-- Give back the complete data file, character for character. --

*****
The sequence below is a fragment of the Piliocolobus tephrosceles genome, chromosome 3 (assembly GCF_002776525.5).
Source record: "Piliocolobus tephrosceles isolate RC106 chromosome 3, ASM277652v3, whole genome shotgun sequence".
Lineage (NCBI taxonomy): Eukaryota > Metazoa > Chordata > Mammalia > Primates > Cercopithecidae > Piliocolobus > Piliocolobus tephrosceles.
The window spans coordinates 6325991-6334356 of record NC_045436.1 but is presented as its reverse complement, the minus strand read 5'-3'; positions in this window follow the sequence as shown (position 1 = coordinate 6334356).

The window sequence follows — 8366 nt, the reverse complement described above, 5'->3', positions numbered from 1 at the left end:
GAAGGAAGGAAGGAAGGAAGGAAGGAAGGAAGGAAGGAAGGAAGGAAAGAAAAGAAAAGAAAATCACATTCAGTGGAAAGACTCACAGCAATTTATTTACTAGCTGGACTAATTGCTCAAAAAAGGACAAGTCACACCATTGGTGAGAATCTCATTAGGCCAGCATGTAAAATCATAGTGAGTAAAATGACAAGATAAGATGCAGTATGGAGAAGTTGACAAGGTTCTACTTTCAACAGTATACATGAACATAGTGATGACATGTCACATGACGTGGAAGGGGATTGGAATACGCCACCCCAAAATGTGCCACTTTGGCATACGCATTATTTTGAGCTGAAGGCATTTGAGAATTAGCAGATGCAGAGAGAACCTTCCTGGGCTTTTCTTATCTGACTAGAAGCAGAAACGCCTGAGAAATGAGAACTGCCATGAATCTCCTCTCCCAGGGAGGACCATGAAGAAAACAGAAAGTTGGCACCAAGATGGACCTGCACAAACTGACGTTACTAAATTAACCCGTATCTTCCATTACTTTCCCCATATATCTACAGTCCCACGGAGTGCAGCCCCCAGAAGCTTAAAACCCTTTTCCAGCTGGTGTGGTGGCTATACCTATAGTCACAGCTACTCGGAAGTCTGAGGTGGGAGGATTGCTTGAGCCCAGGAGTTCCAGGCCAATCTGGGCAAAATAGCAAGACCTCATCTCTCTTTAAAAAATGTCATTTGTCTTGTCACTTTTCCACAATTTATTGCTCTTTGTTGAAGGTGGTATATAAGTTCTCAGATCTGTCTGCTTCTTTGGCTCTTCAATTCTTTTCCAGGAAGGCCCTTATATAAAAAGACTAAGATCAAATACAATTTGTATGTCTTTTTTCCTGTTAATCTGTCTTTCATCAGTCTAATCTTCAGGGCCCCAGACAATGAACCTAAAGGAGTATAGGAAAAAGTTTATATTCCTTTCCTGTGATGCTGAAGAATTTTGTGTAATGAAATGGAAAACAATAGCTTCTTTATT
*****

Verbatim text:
The sequence below is a fragment of the Piliocolobus tephrosceles genome, chromosome 3 (assembly GCF_002776525.5).
Source record: "Piliocolobus tephrosceles isolate RC106 chromosome 3, ASM277652v3, whole genome shotgun sequence".
Lineage (NCBI taxonomy): Eukaryota > Metazoa > Chordata > Mammalia > Primates > Cercopithecidae > Piliocolobus > Piliocolobus tephrosceles.
The window spans coordinates 6325991-6334356 of record NC_045436.1 but is presented as its reverse complement, the minus strand read 5'-3'; positions in this window follow the sequence as shown (position 1 = coordinate 6334356).

The window sequence follows — 8366 nt, the reverse complement described above, 5'->3', positions numbered from 1 at the left end:
GAAGGAAGGAAGGAAGGAAGGAAGGAAGGAAGGAAGGAAGGAAGGAAAGAAAAGAAAAGAAAATCACATTCAGTGGAAAGACTCACAGCAATTTATTTACTAGCTGGACTAATTGCTCAAAAAAGGACAAGTCACACCATTGGTGAGAATCTCATTAGGCCAGCATGTAAAATCATAGTGAGTAAAATGACAAGATAAGATGCAGTATGGAGAAGTTGACAAGGTTCTACTTTCAACAGTATACATGAACATAGTGATGACATGTCACATGACGTGGAAGGGGATTGGAATACGCCACCCCAAAATGTGCCACTTTGGCATACGCATTATTTTGAGCTGAAGGCATTTGAGAATTAGCAGATGCAGAGAGAACCTTCCTGGGCTTTTCTTATCTGACTAGAAGCAGAAACGCCTGAGAAATGAGAACTGCCATGAATCTCCTCTCCCAGGGAGGACCATGAAGAAAACAGAAAGTTGGCACCAAGATGGACCTGCACAAACTGACGTTACTAAATTAACCCGTATCTTCCATTACTTTCCCCATATATCTACAGTCCCACGGAGTGCAGCCCCCAGAAGCTTAAAACCCTTTTCCAGCTGGTGTGGTGGCTATACCTATAGTCACAGCTACTCGGAAGTCTGAGGTGGGAGGATTGCTTGAGCCCAGGAGTTCCAGGCCAATCTGGGCAAAATAGCAAGACCTCATCTCTCTTTAAAAAATGTCATTTGTCTTGTCACTTTTCCACAATTTATTGCTCTTTGTTGAAGGTGGTATATAAGTTCTCAGATCTGTCTGCTTCTTTGGCTCTTCAATTCTTTTCCAGGAAGGCCCTTATATAAAAAGACTAAGATCAAATACAATTTGTATGTCTTTTTTCCTGTTAATCTGTCTTTCATCAGTCTAATCTTCAGGGCCCCAGACAATGAACCTAAAGGAGTATAGGAAAAAGTTTATATTCCTTTCCTGTGATGCTGAAGAATTTTGTGTAATGAAATGGAAAACAATAGCTTCTTTATT